Tell us this:

 

What is your system make and model or is it something assembled from separately purchased components?
 
If the system is a Dell what is the Service Tag Number?
If the system is an HP what is the serial number?
If the system is an Toshiba what is the serial number?
If the system is an Lenovo what is the serial number?
 
It sounds like when the system did not have power the BIOS lost it's configuration setting of how the motherboard hardware should communicate with the hard drive.  It could be that the CMOS battery on the motherboard needs to be replaced as they might last and be able to retain settings without power for about 3-5 years.  Sometimes is will look like Windows is starting and then you will see that STOP error.
 
What you need to do is adjust the BIOS settings to the proper interface settings and that may take some experimenting.
 
You should get into the system BIOS and before making any adjustments make written notes about what the current settings are so you can always go back to the original settings in case something goes wrong or things get worse.
 
Depending on your make and model I may have examples of specifics for some systems but I have accumulated a a list of of potential adjustments to make so you might need to do a little experimenting to find the right one for your system.
 
Here are some copy/paste ideas:
 
It sounds like you need to enter the BIOS on your system by pressing the "Del", F2, F10 or F12 key (whatever key is right for your system), locate the section where the hard disks types and hard disk interfaces are configured and temporarily change the setting so the Windows is able to find the hard disk.
 
Where to find the adjustment and how to change it depends on your system manufacturer and BIOS version so you may end up having to just look around for it and do a little experimenting.  If you know your system make and model, we can probably help you find a manual.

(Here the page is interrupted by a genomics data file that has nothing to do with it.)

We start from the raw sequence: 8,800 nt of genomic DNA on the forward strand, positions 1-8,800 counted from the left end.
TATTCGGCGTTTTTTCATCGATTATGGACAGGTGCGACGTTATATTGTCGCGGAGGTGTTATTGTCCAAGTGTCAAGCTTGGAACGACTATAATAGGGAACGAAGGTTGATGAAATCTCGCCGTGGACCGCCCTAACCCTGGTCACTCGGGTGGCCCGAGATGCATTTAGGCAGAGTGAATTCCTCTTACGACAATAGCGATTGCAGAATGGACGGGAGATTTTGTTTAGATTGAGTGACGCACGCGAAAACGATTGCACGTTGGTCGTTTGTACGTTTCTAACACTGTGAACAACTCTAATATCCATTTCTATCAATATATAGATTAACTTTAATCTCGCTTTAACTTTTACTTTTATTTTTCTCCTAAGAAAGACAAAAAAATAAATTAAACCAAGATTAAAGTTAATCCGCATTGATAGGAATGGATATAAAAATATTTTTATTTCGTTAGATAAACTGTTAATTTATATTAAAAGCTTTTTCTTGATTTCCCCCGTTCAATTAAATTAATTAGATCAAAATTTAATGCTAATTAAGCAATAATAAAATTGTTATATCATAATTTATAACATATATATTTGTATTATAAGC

You need to locate and change the interface mode for your primary hard disk in the BIOS so that when the Windows Setup loads, it will be able to locate the hard disk. 
 
Before making any adjustments, you should make a note of what the current BIOS settings are so you can change them back when you are finished.
 
The adjustment varies so here are some examples I have accumulated:
 
The adjustment is made in the BIOS and could be under Integrated Peripherals, SATA Device Configuration, SATA Mode or something similar.
 
Make a note of what the current settings are before making any changes so you can change them back when you get done or if things get worse.
 
After you make the changes, save them and see how things look.  You may have to experiment with a few things to get it to behave.
 
If you find the mode is set to RAID/SATA mode, change the mode to IDE.
 
If you find the mode is set to SATA, change the mode to IDE.
(Acer Aspire)
 
If you find the mode is set to SATA, disable SATA mode.
 
If you find the mode is set to AHCI, change the mode to ATA.
 
If you find the mode is set to AHCI Emulation Mode, change the mode to IDE Emulation.
 
If you find the mode is set to SATA, disable SATA mode and/or change the mode to ATA.
 
If you find the mode is set to SATA Native Mode, disable SATA Native Mode.
 
If you find the mode is set to RAID/Autodetect AHCI, change the mode to Combination.
 
If you find the mode is set to RAID Auto/AHCI, change it to RAID Auto/ATA (this was a Dell XPS 420)
 
On some system of unknown make and model, In the Integrated Peripherals menu, disable" On Chip IDE Channel 0 
 
On an Acer Aspire 4720Z the mode needed to be changed from "AHCI Mode" to "IDE Mode"
 
The WWW says this works on some Dells:  "I had to set my SATA Operation to ATA instead of AHCI"
 
After making the adjustments, ACCEPT and SAVE the changes, and restart the system and see if it will now boot on the installation or Recovery Console CD.
 
Here are some additional ideas about changing the BIOS to recognize the SATA drive to boot from CD:
 

Edited by joseibarra, 09 October 2018 - 10:52 PM.

The mediocre teacher tells. The good teacher explains. The superior teacher demonstrates.